7. The suits were commenced on 23rd September 1899. On the 30th November 1899 and 1st December 1899 respectively the issues were framed. The cases came on for hearing on the 30th November 1900. The arguments were concluded on the 1st December 1900 and judgment was delivered and decrees pronounced by the Subordinate Judge on the 12th December. Evidence was taken by commission and the witnesses examined by interrogatories at Alwar on the 29th January 1990, at Agra on the 5th November 1900 and the plaintiff Makund Singh at Delhi on the Kith October 1900. Other witnesses were examined in the Court of the Subordinate Judge at the hearing.

8. On the 30th November 1899 there was filed in Court on behalf of the defendant a list of documents, one of which is described as a copy of a deed of gift, dated the 25th of June 1892, duly executed by Partab Singh and Makund Singh, in which the latter is stated to be the “adopted son of Raja Kishun Singh, rais of Patan, in the Sewai Jaipur State.” And on the 14-th of May 1900 a second list of documents was in like manner filed on behalf of the defendant. One of the documents in this second list is described as a copy of a power of attorney, dated the 10th of June 1891, duly executed by Partab Singh and Makund Singh, in which the latter is similarly described and in the body of the deed specifically stated to be the Ruler of Patan. The object for which the first document was to be given in evidence was stated to be-

To prove that Mukund Singh is not the son of Pratap Singh and that he did not mention himself in this document to be the son of Partap Singh.

9. And the object for which the second deed was proposed to be given in evidence was in like manner stated to be-

To show that Raja Makund Singh is the adopted son of Raja Kishun Singh and that in this mukhtarnama (power of attorney) Kaja Makund Singh has described himself as the adopted son of Kishun Singh.

10. There can be no ground therefore for the suggestion that the plaintiffs were not fully informed that this question of adoption would be raised and that one, if not both, of these documents, would be relied upon to prove the admissions of Makund Singh upon this question of adoption contained in them. This indeed was the only purpose for which they could have been given in evidence in these suits. One witness examined on behalf of the plaintiffs, Gur Dhan Singhji, was, on the 29th of January 1900, pointedly cross-examined as to this deed of gift.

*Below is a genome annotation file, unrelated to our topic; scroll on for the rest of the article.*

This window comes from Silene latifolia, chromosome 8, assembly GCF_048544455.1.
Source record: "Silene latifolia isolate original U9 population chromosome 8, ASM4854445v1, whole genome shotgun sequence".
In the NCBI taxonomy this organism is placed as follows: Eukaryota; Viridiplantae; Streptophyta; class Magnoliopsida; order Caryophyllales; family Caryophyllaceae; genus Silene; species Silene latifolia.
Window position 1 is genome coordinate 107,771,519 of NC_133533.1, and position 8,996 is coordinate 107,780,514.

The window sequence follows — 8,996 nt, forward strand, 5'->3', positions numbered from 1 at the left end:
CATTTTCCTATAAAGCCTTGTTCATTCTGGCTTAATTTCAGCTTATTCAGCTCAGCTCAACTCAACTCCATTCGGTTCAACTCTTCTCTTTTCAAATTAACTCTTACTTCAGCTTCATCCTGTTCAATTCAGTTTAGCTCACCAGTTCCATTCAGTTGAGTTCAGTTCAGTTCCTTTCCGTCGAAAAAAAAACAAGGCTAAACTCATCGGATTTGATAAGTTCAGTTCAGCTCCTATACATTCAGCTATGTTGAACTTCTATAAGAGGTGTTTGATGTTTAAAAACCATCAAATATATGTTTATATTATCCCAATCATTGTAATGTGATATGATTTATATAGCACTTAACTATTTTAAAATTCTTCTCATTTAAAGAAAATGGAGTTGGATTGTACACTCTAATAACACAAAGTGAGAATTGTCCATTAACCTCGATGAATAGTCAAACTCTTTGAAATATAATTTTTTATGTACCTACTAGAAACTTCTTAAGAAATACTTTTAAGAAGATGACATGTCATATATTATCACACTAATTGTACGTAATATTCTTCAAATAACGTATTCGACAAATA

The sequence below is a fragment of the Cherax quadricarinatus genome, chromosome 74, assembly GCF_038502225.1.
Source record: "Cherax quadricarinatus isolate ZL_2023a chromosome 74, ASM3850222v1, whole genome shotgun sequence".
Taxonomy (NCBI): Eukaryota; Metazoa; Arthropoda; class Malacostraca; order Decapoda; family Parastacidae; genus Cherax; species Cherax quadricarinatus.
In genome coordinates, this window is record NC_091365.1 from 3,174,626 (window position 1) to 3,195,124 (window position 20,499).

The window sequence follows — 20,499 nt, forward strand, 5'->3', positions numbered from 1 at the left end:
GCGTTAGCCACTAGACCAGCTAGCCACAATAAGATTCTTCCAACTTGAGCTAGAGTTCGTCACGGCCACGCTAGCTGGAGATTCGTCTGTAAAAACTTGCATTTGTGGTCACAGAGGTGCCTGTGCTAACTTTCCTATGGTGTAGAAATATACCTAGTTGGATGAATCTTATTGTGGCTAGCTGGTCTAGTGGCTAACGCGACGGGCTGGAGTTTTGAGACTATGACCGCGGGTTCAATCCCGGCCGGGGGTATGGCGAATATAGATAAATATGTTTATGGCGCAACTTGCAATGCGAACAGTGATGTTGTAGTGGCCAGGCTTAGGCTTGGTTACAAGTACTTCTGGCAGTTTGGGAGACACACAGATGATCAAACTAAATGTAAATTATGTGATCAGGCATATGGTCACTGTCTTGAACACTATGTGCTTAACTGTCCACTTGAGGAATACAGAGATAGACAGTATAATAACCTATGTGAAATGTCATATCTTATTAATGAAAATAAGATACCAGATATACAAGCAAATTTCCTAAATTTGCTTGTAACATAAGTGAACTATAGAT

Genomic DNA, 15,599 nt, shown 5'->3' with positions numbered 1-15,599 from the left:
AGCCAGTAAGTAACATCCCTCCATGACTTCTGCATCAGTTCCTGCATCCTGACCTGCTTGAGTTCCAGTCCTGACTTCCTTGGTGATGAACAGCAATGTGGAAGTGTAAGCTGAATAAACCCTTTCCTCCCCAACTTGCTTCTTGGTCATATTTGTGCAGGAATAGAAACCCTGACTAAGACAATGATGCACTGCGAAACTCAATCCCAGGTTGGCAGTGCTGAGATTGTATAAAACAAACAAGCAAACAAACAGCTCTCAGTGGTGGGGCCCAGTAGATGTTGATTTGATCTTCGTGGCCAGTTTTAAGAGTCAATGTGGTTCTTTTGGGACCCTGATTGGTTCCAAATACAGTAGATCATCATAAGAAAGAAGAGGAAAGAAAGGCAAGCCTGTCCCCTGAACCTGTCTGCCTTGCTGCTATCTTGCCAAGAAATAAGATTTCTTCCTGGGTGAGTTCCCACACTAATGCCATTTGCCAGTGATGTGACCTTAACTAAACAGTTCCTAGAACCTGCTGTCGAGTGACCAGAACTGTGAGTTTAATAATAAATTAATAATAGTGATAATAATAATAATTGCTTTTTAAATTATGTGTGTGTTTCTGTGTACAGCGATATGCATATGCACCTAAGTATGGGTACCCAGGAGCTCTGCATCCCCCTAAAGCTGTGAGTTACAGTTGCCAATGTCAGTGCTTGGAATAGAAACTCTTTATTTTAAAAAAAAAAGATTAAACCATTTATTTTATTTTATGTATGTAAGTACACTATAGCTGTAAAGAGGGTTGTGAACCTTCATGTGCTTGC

11. On the 16th of October 1900, many months afterwards, Makund Singh was himself examined by interrogatories, In the seventh interrogatory he is asked-

What relation do yon bear to Raja Kishim Singh and how did you receive hits property.


Kaja KiBhun Singh was my Taya (father’s elder brother). On bin death he left no descendant and his property devolved on my father. As my father was an old man he of his own accord installed me on the gaddi of the riyasat.’

12. And on cross-examination he deposed-

Raja Kishun Singh died in ’30 Sambat, The title of Kaja held by him was received by the. This title has not been given by any one. It is a hereditary one. After (the death of) Raja Kishnn Singh, 1 was installed on the gaddi with the consent of my father. Before this Jamua Lal, Pleader, examined me by means of commission. I staled in that deposition that after the death of Kishun Singh I received his estate by right of inheritance, i.e, it came to my family. By this statement I meant that my father received it and that I received it with his consent. I do not remember now whether I stated in that deposition that Raja Partab Singh installed me.

To the Pleader for the plaintiff’:-“I was not asked plainly whether that property was received by Fnrtab Singh or by me.

13. On the 5th December 1900, after the arguments in the case had concluded and before Judgment was delivered, the pleaders of the plaintiffs made an application to the Court of the Subordinate Judge that the reason given in the argument why Makund Singh described himself in the deed of gift and power of attorney as the adopted son of Kishun Singh should be reduced into writing and recorded, that reason being that-

The Patan Raj was in the name of Raja Kishun Singh, that Raja Makund Singh was mentioned as his adopted son, so that he might be installed on the raj gaddi and that at the time of installation, a nazrana (present) is paid to the Jaipur Raj as a token of mourning. After the death of Kishun Singh, Makund Singh was installed on The gaddi to make a saving in the payment of the nazrana; for once it would have to be paid at the time of installation of Raja Partab Singh after the death of Raja Kishun Singh and again at the time of installation of Makund Singh after the death of Raja Partab Singh. As Makund Singh was proclaimed an adopted son at the time of installation, he was written as such in the documents.

14. This was accordingly done, but no proof whatever was given that the custom of giving nazrana on the occasion of installations to a Raj Gaddi prevailed in the state of Jaipur, or that a nazrana had, in fact, been paid on the occasion of Makund Singh’s installation. Moreover, this explanation put forward at the last moment was not alluded to, directly or indirectly, by any of the witnesses examined in the case and is quite inconsistent with the evidence of Makund Singh himself above set forth. It is, in addition, the second explanation, not the first and is in direct conflict with that which preceded it. The first explanation is deposed to by more than one of the witnesses examined on behalf of the plaintiffs, but is set forth more fully in the evidence of Pandit Ram Kunwar, who was examined at Agra on the 5th November 1900, than in that of any others. In answer to the seventh interrogatory addressed to him, he deposed-